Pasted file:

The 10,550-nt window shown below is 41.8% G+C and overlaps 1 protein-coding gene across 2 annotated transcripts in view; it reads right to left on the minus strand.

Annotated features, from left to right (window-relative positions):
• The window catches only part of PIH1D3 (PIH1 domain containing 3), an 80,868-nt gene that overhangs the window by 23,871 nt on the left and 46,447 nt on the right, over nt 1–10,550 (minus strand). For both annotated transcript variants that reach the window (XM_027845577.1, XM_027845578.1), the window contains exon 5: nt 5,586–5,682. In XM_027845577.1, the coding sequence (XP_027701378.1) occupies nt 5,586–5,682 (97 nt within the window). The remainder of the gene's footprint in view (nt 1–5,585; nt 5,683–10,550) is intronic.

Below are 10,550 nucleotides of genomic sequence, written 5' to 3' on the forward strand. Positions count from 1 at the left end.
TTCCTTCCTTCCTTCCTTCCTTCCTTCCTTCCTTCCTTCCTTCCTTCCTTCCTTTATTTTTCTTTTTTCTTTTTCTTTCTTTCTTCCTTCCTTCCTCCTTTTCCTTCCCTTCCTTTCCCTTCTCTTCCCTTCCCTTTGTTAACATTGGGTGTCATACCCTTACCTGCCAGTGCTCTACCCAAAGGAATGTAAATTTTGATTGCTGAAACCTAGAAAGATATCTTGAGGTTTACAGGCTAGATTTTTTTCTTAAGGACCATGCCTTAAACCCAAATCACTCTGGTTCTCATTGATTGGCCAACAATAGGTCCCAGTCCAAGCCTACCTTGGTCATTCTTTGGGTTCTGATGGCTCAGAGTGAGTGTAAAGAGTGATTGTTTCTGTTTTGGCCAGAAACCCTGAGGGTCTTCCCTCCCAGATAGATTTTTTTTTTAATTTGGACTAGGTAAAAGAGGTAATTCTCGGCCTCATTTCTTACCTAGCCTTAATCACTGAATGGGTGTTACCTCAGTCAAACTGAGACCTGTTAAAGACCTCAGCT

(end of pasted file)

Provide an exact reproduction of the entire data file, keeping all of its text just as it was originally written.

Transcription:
The 10,550-nt window shown below is 41.8% G+C and overlaps 1 protein-coding gene across 2 annotated transcripts in view; it reads right to left on the minus strand.

Annotated features, from left to right (window-relative positions):
• The window catches only part of PIH1D3 (PIH1 domain containing 3), an 80,868-nt gene that overhangs the window by 23,871 nt on the left and 46,447 nt on the right, over nt 1–10,550 (minus strand). For both annotated transcript variants that reach the window (XM_027845577.1, XM_027845578.1), the window contains exon 5: nt 5,586–5,682. In XM_027845577.1, the coding sequence (XP_027701378.1) occupies nt 5,586–5,682 (97 nt within the window). The remainder of the gene's footprint in view (nt 1–5,585; nt 5,683–10,550) is intronic.

Below are 10,550 nucleotides of genomic sequence, written 5' to 3' on the forward strand. Positions count from 1 at the left end.
TTCCTTCCTTCCTTCCTTCCTTCCTTCCTTCCTTCCTTCCTTCCTTCCTTCCTTTATTTTTCTTTTTTCTTTTTCTTTCTTTCTTCCTTCCTTCCTCCTTTTCCTTCCCTTCCTTTCCCTTCTCTTCCCTTCCCTTTGTTAACATTGGGTGTCATACCCTTACCTGCCAGTGCTCTACCCAAAGGAATGTAAATTTTGATTGCTGAAACCTAGAAAGATATCTTGAGGTTTACAGGCTAGATTTTTTTCTTAAGGACCATGCCTTAAACCCAAATCACTCTGGTTCTCATTGATTGGCCAACAATAGGTCCCAGTCCAAGCCTACCTTGGTCATTCTTTGGGTTCTGATGGCTCAGAGTGAGTGTAAAGAGTGATTGTTTCTGTTTTGGCCAGAAACCCTGAGGGTCTTCCCTCCCAGATAGATTTTTTTTTTAATTTGGACTAGGTAAAAGAGGTAATTCTCGGCCTCATTTCTTACCTAGCCTTAATCACTGAATGGGTGTTACCTCAGTCAAACTGAGACCTGTTAAAGACCTCAGCT